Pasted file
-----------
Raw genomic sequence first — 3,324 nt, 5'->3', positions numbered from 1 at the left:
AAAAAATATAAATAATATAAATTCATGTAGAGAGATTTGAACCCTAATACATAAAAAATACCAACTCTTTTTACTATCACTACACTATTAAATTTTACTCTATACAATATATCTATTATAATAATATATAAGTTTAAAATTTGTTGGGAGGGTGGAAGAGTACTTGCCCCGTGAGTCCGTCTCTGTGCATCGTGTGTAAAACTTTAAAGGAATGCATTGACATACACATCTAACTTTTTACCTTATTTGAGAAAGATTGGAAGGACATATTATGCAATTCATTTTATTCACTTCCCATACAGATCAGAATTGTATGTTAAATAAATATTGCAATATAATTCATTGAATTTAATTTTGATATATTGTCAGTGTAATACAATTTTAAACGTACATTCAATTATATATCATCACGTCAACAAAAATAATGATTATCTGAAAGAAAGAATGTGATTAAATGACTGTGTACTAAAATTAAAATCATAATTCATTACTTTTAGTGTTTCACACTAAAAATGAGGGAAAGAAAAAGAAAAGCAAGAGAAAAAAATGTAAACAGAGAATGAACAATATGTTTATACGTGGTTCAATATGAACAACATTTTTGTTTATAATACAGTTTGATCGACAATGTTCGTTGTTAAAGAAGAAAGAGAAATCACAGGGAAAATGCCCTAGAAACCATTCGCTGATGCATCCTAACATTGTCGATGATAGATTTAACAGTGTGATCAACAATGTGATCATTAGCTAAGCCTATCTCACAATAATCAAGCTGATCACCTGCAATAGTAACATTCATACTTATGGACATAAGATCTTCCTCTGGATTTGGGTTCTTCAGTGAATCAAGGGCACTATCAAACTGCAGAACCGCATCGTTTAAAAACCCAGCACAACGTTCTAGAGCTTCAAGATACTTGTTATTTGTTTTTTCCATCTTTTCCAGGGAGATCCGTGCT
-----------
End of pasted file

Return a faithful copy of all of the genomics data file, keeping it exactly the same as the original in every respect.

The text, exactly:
Raw genomic sequence first — 3,324 nt, 5'->3', positions numbered from 1 at the left:
AAAAAATATAAATAATATAAATTCATGTAGAGAGATTTGAACCCTAATACATAAAAAATACCAACTCTTTTTACTATCACTACACTATTAAATTTTACTCTATACAATATATCTATTATAATAATATATAAGTTTAAAATTTGTTGGGAGGGTGGAAGAGTACTTGCCCCGTGAGTCCGTCTCTGTGCATCGTGTGTAAAACTTTAAAGGAATGCATTGACATACACATCTAACTTTTTACCTTATTTGAGAAAGATTGGAAGGACATATTATGCAATTCATTTTATTCACTTCCCATACAGATCAGAATTGTATGTTAAATAAATATTGCAATATAATTCATTGAATTTAATTTTGATATATTGTCAGTGTAATACAATTTTAAACGTACATTCAATTATATATCATCACGTCAACAAAAATAATGATTATCTGAAAGAAAGAATGTGATTAAATGACTGTGTACTAAAATTAAAATCATAATTCATTACTTTTAGTGTTTCACACTAAAAATGAGGGAAAGAAAAAGAAAAGCAAGAGAAAAAAATGTAAACAGAGAATGAACAATATGTTTATACGTGGTTCAATATGAACAACATTTTTGTTTATAATACAGTTTGATCGACAATGTTCGTTGTTAAAGAAGAAAGAGAAATCACAGGGAAAATGCCCTAGAAACCATTCGCTGATGCATCCTAACATTGTCGATGATAGATTTAACAGTGTGATCAACAATGTGATCATTAGCTAAGCCTATCTCACAATAATCAAGCTGATCACCTGCAATAGTAACATTCATACTTATGGACATAAGATCTTCCTCTGGATTTGGGTTCTTCAGTGAATCAAGGGCACTATCAAACTGCAGAACCGCATCGTTTAAAAACCCAGCACAACGTTCTAGAGCTTCAAGATACTTGTTATTTGTTTTTTCCATCTTTTCCAGGGAGATCCGTGCT